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In this web page GNU, it says that exporting public key using the command below will generate a public key without the secret key.

gpg --armor --export you@example.com > mykey.asc

If person B will import mykey.asc using gpg, can they use mykey to encrypt a file? Will they not encounter a problem since there is no secret key on myKey?

The command below states that if used the secret keys will be exported. Are they referring to the private key?

gpg --export-secret-keys you@example.com

Update

One of my colleague imported my public key and encrypted a test file using the public key shared but we encountered the error below. Is it because I exported the public key using --export option that doesn't include the private key?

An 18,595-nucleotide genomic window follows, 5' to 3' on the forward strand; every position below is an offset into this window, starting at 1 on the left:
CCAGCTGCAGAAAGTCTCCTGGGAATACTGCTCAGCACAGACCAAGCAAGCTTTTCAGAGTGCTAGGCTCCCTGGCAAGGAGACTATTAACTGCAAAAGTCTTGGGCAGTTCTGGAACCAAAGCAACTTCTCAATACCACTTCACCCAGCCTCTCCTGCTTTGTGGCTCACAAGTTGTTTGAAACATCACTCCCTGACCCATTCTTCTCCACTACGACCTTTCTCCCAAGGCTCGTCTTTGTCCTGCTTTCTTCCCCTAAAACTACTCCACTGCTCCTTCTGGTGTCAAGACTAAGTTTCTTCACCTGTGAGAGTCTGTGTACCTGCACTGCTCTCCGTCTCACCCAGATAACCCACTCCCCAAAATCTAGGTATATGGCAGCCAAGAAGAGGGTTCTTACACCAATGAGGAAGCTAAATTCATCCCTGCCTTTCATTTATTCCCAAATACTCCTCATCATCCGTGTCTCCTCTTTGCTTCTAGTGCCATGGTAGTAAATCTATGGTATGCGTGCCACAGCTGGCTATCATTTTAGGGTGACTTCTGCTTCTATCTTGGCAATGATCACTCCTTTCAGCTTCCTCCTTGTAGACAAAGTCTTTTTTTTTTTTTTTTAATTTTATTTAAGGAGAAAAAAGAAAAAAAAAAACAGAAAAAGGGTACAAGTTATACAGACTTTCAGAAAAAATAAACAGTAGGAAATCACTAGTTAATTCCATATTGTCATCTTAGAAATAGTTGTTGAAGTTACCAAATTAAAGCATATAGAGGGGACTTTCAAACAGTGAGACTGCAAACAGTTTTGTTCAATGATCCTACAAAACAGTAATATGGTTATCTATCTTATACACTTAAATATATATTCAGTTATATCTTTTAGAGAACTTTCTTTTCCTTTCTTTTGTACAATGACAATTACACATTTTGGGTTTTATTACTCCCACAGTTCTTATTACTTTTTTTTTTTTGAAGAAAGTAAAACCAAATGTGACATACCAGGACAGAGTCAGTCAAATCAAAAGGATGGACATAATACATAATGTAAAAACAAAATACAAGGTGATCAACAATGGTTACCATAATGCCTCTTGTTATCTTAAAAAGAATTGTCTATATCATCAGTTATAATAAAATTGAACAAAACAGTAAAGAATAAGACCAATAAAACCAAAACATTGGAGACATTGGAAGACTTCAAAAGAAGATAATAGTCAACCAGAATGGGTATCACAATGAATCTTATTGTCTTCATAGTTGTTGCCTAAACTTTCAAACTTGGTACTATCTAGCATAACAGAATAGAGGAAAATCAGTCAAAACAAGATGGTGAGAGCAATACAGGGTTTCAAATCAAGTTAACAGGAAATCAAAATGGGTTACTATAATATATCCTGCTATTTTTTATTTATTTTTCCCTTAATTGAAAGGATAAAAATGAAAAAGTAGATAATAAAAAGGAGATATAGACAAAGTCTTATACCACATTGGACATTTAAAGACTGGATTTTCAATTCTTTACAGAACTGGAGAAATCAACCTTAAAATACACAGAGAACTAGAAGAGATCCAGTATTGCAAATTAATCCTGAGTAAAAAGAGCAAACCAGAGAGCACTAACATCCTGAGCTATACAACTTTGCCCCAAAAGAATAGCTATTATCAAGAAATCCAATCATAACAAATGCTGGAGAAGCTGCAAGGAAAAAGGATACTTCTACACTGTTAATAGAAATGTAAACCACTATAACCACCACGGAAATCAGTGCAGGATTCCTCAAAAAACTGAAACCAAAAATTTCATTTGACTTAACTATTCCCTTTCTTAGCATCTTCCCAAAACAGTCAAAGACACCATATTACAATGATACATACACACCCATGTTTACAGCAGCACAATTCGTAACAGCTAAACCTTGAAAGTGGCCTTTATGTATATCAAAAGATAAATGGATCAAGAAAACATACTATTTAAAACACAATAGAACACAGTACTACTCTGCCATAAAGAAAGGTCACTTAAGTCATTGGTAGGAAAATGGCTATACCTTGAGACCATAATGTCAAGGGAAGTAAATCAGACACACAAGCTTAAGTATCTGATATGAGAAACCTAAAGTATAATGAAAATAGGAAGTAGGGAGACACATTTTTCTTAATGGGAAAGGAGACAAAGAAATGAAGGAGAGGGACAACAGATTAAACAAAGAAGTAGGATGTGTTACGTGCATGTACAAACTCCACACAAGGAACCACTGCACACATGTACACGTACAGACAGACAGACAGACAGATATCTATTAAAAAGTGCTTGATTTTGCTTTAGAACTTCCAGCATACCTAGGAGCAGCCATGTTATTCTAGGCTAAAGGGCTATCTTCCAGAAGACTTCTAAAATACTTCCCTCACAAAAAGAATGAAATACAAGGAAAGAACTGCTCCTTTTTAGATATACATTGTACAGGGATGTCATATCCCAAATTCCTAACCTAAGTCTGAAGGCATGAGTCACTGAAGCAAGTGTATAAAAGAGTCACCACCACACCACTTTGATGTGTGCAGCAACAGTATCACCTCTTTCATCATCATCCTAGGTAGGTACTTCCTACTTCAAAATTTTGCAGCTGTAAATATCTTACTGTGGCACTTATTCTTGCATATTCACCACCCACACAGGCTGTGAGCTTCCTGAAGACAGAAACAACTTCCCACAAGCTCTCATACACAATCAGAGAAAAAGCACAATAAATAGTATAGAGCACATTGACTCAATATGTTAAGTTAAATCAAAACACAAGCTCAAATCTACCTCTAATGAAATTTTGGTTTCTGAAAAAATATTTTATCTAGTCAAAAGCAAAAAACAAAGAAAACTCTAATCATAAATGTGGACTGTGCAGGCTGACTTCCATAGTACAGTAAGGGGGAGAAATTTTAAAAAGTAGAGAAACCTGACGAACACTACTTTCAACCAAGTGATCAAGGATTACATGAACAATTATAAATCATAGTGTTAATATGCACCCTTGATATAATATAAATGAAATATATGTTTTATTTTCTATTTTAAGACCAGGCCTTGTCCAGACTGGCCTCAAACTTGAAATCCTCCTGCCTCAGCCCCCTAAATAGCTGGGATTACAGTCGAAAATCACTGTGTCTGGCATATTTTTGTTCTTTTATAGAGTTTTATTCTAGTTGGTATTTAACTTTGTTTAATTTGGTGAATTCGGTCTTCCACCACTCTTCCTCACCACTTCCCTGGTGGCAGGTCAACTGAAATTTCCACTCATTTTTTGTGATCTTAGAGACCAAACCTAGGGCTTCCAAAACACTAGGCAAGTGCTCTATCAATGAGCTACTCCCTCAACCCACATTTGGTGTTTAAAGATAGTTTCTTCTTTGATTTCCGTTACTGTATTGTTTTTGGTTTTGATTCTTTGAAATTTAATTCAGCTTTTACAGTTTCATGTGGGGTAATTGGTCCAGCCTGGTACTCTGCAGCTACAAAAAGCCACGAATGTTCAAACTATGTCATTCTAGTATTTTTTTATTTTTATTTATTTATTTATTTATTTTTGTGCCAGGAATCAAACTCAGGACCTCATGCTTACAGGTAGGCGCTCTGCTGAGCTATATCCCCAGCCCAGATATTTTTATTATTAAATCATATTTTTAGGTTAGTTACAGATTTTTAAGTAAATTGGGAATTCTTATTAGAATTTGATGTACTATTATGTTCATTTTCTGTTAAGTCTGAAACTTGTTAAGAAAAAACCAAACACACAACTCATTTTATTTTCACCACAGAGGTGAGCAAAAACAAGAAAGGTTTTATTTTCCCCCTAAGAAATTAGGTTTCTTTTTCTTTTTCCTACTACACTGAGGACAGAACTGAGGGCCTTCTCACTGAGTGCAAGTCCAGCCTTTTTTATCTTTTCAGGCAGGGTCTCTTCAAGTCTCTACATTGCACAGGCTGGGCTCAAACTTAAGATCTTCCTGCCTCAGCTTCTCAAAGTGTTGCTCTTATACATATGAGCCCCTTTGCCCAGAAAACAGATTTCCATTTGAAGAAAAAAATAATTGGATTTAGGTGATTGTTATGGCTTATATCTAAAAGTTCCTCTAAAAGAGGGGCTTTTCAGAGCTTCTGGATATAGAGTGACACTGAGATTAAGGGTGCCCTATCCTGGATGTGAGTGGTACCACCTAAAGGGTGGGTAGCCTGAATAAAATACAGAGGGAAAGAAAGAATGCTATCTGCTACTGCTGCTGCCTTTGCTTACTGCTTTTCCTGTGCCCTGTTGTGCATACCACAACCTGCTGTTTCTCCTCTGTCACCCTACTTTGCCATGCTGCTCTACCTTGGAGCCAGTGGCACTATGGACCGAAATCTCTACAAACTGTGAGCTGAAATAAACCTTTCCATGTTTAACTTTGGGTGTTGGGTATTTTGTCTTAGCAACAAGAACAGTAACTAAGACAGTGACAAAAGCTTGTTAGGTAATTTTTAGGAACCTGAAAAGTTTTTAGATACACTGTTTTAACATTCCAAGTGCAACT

Unexpected error: [gpg: keyblock resource `/usr/local/XXX/services/gnupg/secring.gpg': No such file or directory, gpg: keyblock resource `/usr/local/XXX/services/gnupg/pubring.gpg': No such file or directory, gpg: encrypted with RSA key, ID 2XXXXX16, gpg: decryption failed: No secret key]

command used to encrypt test file

gpg --output test.txt.gpg --encrypt --recipient ABC@mail.com test.txt
  • What version of GPG are you using? – Stephen Kitt Nov 16 '16 at 17:19
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Person B will be able to encrypt using your public key; then you (and only you) will be able to decrypt the encrypted message using your private key.

In the second command, the secret key is indeed the private key. You must never give that to anyone.

  • hi stephen thanks for answering, i have updated my question because we encountered an error. can you please provide your feedback? Thanks – dimas Nov 16 '16 at 13:14

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